In real world healthcare Doctors aren’t dealing with definite and specific diagnosis all of the time, easily identified by bio-chemical markers.  They are dealing with people in distress, who are often unsure what is actually happening to them. Getting a diagnosis and treatment is of course the outcome, but the process of how  it is arrived at – the time the Doctor takes with them, the skill with which the Doctor teases out the crucial bit of information that allows  diagnosis to be made – are just as important to the patient.  Often they have a material impact on the outcome too.

I would have a very strong preference for a real human Doctor, no matter how fallible, over a robot in all but the most straightforward diagnosis. The NHS tried to create the equivalent of the robot who remembers my former hairstyles – it was the National Programme for IT, and it demonstrated perfectly how easy it is to waste huge sums of money trying to use widespread standardised technology to drive managerial definitions of healthcare process efficiency.

A service with fewer Doctors who spend less time with patients is worse in the eyes of the patient regardless of the clinical outcome.  As a former NHS manager who spent loads of time trying to make healthcare processes more efficient it is easy to miss this point.   In fact most human services have a similar dynamic, for the customer more efficient just means a bit worse.

Benefits Medical Assessments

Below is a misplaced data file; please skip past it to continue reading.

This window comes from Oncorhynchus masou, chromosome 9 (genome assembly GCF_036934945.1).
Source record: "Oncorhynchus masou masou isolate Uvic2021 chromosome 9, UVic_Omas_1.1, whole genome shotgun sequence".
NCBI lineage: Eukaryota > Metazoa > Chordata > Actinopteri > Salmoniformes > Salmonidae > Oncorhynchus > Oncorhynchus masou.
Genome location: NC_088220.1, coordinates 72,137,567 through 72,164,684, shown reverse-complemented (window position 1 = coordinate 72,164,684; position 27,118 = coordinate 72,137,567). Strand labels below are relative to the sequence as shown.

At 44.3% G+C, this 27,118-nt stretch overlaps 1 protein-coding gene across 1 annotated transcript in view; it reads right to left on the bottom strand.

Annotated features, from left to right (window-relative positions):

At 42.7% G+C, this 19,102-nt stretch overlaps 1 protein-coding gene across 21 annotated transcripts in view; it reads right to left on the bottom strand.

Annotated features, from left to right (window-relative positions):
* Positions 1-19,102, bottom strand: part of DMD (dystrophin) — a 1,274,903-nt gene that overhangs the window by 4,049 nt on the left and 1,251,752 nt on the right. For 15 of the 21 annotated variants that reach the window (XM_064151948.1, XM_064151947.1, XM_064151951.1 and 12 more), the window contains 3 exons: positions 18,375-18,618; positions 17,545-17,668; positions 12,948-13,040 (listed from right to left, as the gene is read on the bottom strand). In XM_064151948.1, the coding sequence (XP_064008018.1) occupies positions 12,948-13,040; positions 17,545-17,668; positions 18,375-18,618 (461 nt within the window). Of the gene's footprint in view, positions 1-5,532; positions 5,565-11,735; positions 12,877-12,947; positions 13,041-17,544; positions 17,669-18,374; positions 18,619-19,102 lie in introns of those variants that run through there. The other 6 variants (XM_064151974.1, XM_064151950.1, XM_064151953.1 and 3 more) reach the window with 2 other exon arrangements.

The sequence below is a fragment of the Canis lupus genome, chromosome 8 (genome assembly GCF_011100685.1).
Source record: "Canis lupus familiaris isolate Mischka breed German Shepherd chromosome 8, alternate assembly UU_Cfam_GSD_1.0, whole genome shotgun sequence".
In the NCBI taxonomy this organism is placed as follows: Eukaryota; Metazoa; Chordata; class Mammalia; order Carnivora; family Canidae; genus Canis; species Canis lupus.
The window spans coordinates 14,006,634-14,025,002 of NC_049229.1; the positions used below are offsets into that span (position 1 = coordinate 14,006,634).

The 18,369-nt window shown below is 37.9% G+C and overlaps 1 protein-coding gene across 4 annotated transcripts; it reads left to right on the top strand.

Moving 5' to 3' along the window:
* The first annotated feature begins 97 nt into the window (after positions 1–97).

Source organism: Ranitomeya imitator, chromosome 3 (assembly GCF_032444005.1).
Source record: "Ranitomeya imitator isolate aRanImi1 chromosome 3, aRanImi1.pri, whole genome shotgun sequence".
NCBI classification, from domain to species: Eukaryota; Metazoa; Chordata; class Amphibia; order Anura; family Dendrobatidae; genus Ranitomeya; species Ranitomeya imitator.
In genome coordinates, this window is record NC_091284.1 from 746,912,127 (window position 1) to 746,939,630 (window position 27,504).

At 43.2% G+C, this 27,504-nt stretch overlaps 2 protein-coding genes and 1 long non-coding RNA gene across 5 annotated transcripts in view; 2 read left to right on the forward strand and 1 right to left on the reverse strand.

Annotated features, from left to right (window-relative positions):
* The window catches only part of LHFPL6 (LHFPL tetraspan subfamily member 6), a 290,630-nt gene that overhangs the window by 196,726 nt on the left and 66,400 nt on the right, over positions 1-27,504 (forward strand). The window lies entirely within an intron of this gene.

As well as providing healthcare Doctors take responsibility for it.  As professionals, answerable to the GMC for their actions, they are accountable for the decisions that they make and the care they provide.    When something goes wrong it is more often the Doctor who is held to account, rather than the organisation.

Transferring this responsibility from the Doctor to the organisation is tricky, as the experience in the UK with providing outsourced medical assessments for disability benefits demonstrates.   Typically the organisations which carried out these assessments had non-medically qualified assessors who worked to protocols developed by a small number of Doctors, who were clinically accountable for these protocols.

The decisions made through these systems were highly controversial, and a great many of them were overturned on appeal.  Pretty much every Doctor I have spoken to has a horror story to tell about the decisions these processes produced.   The assessors who were making the decisions weren’t evil, or callous, they were acting logically according to the system who employed them.  The system contained an incentive to produce decisions radically different to the decisions that the patients own GP or Consultant would have made.  So radically different in fact that I am surprised that none of the senior Doctors involved involved in these systems ended up in front of a GMC panel.

The legal, ethical, and insurance implications of taking clinical responsibility away from the individual Doctor and transferring it to an algorithm are much greater than people like HBR realise. The potential for organisational, legal, and commercial imperatives to distort clinical priorities through the use of robots, or any kind of algorithm based decision maker, are huge.

Personally I would spray paint Doctors silver and dress them in space age spandex.   Patients would love it.